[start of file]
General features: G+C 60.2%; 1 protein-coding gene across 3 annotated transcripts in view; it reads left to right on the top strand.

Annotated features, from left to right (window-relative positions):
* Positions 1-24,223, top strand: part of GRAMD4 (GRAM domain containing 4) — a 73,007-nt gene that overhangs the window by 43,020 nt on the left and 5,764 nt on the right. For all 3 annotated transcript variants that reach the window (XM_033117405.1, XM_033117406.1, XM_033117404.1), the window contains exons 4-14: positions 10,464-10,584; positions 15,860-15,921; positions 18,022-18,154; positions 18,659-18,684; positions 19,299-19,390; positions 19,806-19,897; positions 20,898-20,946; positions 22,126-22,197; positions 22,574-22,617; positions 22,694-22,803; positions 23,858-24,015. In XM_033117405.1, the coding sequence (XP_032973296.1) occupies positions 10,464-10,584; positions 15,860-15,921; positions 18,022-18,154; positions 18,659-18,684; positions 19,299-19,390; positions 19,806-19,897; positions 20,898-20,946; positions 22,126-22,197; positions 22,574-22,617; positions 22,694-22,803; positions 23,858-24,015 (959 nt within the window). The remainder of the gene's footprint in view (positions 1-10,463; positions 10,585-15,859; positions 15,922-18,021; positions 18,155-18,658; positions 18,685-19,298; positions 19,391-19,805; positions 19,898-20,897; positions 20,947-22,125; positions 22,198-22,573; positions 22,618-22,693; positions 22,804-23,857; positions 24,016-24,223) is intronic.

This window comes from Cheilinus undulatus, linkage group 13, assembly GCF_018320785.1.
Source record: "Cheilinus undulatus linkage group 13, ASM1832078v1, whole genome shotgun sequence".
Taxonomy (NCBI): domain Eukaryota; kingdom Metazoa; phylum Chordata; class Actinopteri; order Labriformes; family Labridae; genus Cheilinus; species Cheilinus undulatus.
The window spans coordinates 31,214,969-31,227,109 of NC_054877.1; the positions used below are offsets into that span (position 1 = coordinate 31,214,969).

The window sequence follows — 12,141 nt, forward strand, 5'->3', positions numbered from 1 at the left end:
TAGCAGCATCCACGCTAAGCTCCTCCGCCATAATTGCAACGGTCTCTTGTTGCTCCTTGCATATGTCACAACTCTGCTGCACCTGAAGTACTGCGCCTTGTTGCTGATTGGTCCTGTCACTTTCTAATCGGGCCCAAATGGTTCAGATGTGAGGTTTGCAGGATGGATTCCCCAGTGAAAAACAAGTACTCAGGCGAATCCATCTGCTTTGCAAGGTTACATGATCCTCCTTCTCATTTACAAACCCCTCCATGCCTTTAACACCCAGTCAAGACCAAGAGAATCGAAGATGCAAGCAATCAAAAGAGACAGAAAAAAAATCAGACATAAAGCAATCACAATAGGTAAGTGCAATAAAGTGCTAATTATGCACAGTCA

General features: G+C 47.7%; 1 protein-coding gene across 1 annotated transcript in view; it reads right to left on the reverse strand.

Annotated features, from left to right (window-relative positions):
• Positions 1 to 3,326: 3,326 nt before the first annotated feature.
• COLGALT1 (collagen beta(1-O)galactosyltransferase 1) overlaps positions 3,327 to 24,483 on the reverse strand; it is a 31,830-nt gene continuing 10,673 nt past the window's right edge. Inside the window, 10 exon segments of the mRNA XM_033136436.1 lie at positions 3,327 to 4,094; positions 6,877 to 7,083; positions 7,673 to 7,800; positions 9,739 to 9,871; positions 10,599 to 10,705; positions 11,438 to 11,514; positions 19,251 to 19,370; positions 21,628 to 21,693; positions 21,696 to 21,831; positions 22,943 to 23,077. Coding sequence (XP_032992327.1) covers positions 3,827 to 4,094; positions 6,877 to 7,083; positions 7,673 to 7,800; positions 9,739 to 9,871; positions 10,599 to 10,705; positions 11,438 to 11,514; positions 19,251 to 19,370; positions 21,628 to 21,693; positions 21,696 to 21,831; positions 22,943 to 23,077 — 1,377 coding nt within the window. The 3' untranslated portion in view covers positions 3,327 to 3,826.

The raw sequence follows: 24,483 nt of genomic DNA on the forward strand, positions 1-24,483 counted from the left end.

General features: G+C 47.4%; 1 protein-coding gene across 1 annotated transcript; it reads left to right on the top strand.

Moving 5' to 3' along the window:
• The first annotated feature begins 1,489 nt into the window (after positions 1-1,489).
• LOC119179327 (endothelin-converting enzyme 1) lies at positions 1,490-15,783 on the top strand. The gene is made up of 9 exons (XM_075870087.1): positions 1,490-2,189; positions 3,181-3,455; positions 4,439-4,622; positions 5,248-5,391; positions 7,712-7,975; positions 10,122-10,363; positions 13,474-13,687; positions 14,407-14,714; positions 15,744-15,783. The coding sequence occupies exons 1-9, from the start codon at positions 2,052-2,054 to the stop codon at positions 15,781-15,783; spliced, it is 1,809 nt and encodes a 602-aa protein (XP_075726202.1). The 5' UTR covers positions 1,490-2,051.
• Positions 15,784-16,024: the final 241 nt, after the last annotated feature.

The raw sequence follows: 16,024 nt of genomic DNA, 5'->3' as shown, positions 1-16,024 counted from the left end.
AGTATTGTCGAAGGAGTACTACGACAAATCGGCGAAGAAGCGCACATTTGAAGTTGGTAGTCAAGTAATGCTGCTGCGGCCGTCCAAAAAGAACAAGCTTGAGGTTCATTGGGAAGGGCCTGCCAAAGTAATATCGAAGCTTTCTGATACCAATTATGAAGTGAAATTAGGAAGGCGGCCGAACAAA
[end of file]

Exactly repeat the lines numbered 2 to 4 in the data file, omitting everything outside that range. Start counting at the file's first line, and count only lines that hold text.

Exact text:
Annotated features, from left to right (window-relative positions):
* Positions 1-24,223, top strand: part of GRAMD4 (GRAM domain containing 4) — a 73,007-nt gene that overhangs the window by 43,020 nt on the left and 5,764 nt on the right. For all 3 annotated transcript variants that reach the window (XM_033117405.1, XM_033117406.1, XM_033117404.1), the window contains exons 4-14: positions 10,464-10,584; positions 15,860-15,921; positions 18,022-18,154; positions 18,659-18,684; positions 19,299-19,390; positions 19,806-19,897; positions 20,898-20,946; positions 22,126-22,197; positions 22,574-22,617; positions 22,694-22,803; positions 23,858-24,015. In XM_033117405.1, the coding sequence (XP_032973296.1) occupies positions 10,464-10,584; positions 15,860-15,921; positions 18,022-18,154; positions 18,659-18,684; positions 19,299-19,390; positions 19,806-19,897; positions 20,898-20,946; positions 22,126-22,197; positions 22,574-22,617; positions 22,694-22,803; positions 23,858-24,015 (959 nt within the window). The remainder of the gene's footprint in view (positions 1-10,463; positions 10,585-15,859; positions 15,922-18,021; positions 18,155-18,658; positions 18,685-19,298; positions 19,391-19,805; positions 19,898-20,897; positions 20,947-22,125; positions 22,198-22,573; positions 22,618-22,693; positions 22,804-23,857; positions 24,016-24,223) is intronic.

This window comes from Cheilinus undulatus, linkage group 13, assembly GCF_018320785.1.